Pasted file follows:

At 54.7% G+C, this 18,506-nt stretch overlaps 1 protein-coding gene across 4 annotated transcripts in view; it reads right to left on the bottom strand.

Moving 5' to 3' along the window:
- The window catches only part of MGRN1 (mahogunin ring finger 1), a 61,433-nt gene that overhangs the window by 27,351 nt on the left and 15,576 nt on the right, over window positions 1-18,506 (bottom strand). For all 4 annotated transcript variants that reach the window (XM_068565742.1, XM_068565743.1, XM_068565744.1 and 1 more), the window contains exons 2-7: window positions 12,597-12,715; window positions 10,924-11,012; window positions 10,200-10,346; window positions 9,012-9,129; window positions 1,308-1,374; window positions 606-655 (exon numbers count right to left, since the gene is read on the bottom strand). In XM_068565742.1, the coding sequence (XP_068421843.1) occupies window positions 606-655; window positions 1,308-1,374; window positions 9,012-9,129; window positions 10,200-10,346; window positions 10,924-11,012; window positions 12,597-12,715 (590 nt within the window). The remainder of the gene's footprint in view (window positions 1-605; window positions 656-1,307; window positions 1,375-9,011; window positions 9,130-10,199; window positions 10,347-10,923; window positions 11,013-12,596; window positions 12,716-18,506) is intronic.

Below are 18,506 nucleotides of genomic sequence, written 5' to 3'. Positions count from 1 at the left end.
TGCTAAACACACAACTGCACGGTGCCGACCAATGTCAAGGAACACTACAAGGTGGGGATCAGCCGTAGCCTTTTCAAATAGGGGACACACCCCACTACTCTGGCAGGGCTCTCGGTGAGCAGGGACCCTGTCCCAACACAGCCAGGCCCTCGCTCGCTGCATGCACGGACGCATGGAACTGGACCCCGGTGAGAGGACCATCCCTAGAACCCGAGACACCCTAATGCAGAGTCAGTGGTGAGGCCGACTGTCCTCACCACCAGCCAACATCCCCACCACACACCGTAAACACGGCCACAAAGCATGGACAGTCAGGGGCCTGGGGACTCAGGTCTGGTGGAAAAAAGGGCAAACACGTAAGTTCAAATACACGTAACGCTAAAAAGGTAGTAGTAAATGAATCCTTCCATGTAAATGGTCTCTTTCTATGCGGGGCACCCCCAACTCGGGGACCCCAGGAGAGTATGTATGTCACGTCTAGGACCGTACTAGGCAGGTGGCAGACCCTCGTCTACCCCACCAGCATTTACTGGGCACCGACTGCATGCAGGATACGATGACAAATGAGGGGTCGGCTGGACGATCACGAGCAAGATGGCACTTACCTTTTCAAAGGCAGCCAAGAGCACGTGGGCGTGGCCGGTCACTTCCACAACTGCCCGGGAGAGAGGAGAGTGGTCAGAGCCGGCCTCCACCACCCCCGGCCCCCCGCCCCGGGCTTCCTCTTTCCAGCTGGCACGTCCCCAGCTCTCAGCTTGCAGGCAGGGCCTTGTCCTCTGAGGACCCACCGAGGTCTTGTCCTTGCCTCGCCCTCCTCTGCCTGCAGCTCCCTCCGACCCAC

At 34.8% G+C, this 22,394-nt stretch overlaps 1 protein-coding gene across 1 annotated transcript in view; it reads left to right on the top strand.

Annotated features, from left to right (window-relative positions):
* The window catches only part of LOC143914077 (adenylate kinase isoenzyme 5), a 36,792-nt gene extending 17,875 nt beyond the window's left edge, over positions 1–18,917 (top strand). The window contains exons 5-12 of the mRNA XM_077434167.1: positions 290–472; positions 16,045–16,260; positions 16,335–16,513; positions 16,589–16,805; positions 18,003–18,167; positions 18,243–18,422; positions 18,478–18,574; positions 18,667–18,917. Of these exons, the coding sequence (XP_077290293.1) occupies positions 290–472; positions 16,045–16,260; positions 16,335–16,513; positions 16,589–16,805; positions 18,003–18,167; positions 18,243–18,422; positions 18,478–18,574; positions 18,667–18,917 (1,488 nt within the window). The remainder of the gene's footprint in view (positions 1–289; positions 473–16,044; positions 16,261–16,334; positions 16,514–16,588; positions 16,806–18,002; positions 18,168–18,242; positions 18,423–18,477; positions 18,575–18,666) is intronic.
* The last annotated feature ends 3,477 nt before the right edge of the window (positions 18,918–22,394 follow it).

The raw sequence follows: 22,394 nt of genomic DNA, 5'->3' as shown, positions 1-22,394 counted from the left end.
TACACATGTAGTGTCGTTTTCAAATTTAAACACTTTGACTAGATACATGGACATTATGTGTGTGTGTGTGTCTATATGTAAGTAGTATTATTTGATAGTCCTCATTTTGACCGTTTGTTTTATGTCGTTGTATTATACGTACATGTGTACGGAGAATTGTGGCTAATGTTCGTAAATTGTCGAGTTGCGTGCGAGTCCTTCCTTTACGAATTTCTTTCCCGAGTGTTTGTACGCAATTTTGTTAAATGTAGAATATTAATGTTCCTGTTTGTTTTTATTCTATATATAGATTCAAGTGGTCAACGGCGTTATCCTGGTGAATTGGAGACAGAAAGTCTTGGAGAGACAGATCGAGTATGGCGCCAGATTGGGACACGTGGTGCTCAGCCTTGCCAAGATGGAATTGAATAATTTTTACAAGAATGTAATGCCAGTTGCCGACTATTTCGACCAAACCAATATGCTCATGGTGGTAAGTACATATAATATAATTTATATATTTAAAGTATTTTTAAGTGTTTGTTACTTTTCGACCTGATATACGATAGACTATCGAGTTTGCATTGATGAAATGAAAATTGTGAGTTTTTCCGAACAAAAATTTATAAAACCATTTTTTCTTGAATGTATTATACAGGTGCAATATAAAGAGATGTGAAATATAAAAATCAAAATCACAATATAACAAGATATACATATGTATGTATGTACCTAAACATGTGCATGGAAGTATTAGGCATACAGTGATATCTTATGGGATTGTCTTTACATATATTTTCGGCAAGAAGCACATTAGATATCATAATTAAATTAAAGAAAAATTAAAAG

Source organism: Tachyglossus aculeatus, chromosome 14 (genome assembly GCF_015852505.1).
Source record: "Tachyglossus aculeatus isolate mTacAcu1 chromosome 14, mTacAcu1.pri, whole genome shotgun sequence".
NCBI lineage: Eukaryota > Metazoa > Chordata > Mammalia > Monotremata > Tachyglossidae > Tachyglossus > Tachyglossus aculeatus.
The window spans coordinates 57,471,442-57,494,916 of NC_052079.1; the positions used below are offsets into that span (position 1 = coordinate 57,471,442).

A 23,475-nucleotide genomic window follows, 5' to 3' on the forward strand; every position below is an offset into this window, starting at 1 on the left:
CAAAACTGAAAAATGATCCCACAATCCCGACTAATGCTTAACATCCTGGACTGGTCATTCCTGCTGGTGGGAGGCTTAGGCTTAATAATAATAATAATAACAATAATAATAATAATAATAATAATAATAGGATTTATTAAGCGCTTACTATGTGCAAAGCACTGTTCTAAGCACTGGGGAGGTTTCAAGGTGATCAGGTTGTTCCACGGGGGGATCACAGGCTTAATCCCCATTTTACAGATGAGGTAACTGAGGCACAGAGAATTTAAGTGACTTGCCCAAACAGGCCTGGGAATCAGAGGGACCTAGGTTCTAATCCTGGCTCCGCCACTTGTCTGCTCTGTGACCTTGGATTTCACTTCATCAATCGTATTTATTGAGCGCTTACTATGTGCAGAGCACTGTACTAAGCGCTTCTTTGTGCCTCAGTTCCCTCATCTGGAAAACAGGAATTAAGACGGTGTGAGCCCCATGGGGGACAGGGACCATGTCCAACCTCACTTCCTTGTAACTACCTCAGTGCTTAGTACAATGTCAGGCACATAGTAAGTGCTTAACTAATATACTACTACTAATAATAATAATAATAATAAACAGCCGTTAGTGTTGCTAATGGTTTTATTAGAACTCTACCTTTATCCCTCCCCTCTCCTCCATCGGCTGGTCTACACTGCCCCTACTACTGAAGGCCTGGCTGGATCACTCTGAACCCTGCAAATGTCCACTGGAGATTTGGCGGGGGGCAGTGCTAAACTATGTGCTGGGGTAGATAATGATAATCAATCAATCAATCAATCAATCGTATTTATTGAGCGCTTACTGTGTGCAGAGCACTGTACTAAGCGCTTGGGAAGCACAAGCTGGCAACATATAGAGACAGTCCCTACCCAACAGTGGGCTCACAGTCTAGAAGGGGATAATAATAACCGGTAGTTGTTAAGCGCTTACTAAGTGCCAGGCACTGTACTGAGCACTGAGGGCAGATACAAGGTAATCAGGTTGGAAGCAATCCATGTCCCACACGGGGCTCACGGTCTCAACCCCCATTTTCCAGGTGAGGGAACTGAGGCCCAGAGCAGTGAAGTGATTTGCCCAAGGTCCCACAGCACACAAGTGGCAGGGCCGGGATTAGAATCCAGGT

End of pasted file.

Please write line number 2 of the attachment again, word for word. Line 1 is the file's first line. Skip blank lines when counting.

Moving 5' to 3' along the window: